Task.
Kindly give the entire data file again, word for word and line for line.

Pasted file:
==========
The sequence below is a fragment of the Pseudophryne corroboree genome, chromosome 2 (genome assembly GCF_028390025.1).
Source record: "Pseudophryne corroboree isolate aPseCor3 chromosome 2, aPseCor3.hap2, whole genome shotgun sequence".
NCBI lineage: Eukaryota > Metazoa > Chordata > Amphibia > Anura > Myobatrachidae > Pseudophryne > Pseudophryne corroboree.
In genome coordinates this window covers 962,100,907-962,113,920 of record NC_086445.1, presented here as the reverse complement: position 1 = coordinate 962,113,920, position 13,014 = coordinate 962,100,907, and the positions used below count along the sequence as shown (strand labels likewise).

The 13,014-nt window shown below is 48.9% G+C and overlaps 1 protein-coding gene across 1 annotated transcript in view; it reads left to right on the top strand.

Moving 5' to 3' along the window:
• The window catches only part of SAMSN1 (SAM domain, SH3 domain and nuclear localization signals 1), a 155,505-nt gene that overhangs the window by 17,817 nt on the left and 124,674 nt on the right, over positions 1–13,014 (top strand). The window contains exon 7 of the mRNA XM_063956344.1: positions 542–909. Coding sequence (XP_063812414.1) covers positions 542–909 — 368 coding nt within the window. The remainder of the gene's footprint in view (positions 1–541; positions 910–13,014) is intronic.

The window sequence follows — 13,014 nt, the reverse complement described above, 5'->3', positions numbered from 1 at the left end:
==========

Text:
The sequence below is a fragment of the Pseudophryne corroboree genome, chromosome 2 (genome assembly GCF_028390025.1).
Source record: "Pseudophryne corroboree isolate aPseCor3 chromosome 2, aPseCor3.hap2, whole genome shotgun sequence".
NCBI lineage: Eukaryota > Metazoa > Chordata > Amphibia > Anura > Myobatrachidae > Pseudophryne > Pseudophryne corroboree.
In genome coordinates this window covers 962,100,907-962,113,920 of record NC_086445.1, presented here as the reverse complement: position 1 = coordinate 962,113,920, position 13,014 = coordinate 962,100,907, and the positions used below count along the sequence as shown (strand labels likewise).

The 13,014-nt window shown below is 48.9% G+C and overlaps 1 protein-coding gene across 1 annotated transcript in view; it reads left to right on the top strand.

Moving 5' to 3' along the window:
• The window catches only part of SAMSN1 (SAM domain, SH3 domain and nuclear localization signals 1), a 155,505-nt gene that overhangs the window by 17,817 nt on the left and 124,674 nt on the right, over positions 1–13,014 (top strand). The window contains exon 7 of the mRNA XM_063956344.1: positions 542–909. Coding sequence (XP_063812414.1) covers positions 542–909 — 368 coding nt within the window. The remainder of the gene's footprint in view (positions 1–541; positions 910–13,014) is intronic.

The window sequence follows — 13,014 nt, the reverse complement described above, 5'->3', positions numbered from 1 at the left end: